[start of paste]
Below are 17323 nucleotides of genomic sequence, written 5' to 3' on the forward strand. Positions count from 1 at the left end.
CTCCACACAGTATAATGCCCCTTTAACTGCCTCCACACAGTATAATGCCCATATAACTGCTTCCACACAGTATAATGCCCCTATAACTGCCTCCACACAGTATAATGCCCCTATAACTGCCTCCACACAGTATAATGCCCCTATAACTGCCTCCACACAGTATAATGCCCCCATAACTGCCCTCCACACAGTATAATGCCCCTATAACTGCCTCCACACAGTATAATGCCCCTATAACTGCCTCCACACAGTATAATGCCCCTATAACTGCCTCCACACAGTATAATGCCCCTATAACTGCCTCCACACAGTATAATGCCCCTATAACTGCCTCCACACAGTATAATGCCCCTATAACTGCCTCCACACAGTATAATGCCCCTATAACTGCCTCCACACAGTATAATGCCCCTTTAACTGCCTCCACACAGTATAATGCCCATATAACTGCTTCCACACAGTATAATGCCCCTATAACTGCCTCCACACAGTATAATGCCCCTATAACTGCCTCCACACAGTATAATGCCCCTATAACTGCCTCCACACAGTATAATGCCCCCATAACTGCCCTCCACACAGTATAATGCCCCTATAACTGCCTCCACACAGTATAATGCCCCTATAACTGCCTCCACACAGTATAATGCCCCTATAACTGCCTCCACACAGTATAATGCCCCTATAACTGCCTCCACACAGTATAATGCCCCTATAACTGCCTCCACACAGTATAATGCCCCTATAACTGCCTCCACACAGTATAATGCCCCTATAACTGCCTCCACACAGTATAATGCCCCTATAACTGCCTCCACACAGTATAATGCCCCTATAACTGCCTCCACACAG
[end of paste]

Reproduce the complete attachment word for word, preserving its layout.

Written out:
Below are 17323 nucleotides of genomic sequence, written 5' to 3' on the forward strand. Positions count from 1 at the left end.
CTCCACACAGTATAATGCCCCTTTAACTGCCTCCACACAGTATAATGCCCATATAACTGCTTCCACACAGTATAATGCCCCTATAACTGCCTCCACACAGTATAATGCCCCTATAACTGCCTCCACACAGTATAATGCCCCTATAACTGCCTCCACACAGTATAATGCCCCCATAACTGCCCTCCACACAGTATAATGCCCCTATAACTGCCTCCACACAGTATAATGCCCCTATAACTGCCTCCACACAGTATAATGCCCCTATAACTGCCTCCACACAGTATAATGCCCCTATAACTGCCTCCACACAGTATAATGCCCCTATAACTGCCTCCACACAGTATAATGCCCCTATAACTGCCTCCACACAGTATAATGCCCCTATAACTGCCTCCACACAGTATAATGCCCCTTTAACTGCCTCCACACAGTATAATGCCCATATAACTGCTTCCACACAGTATAATGCCCCTATAACTGCCTCCACACAGTATAATGCCCCTATAACTGCCTCCACACAGTATAATGCCCCTATAACTGCCTCCACACAGTATAATGCCCCCATAACTGCCCTCCACACAGTATAATGCCCCTATAACTGCCTCCACACAGTATAATGCCCCTATAACTGCCTCCACACAGTATAATGCCCCTATAACTGCCTCCACACAGTATAATGCCCCTATAACTGCCTCCACACAGTATAATGCCCCTATAACTGCCTCCACACAGTATAATGCCCCTATAACTGCCTCCACACAGTATAATGCCCCTATAACTGCCTCCACACAGTATAATGCCCCTATAACTGCCTCCACACAGTATAATGCCCCTATAACTGCCTCCACACAG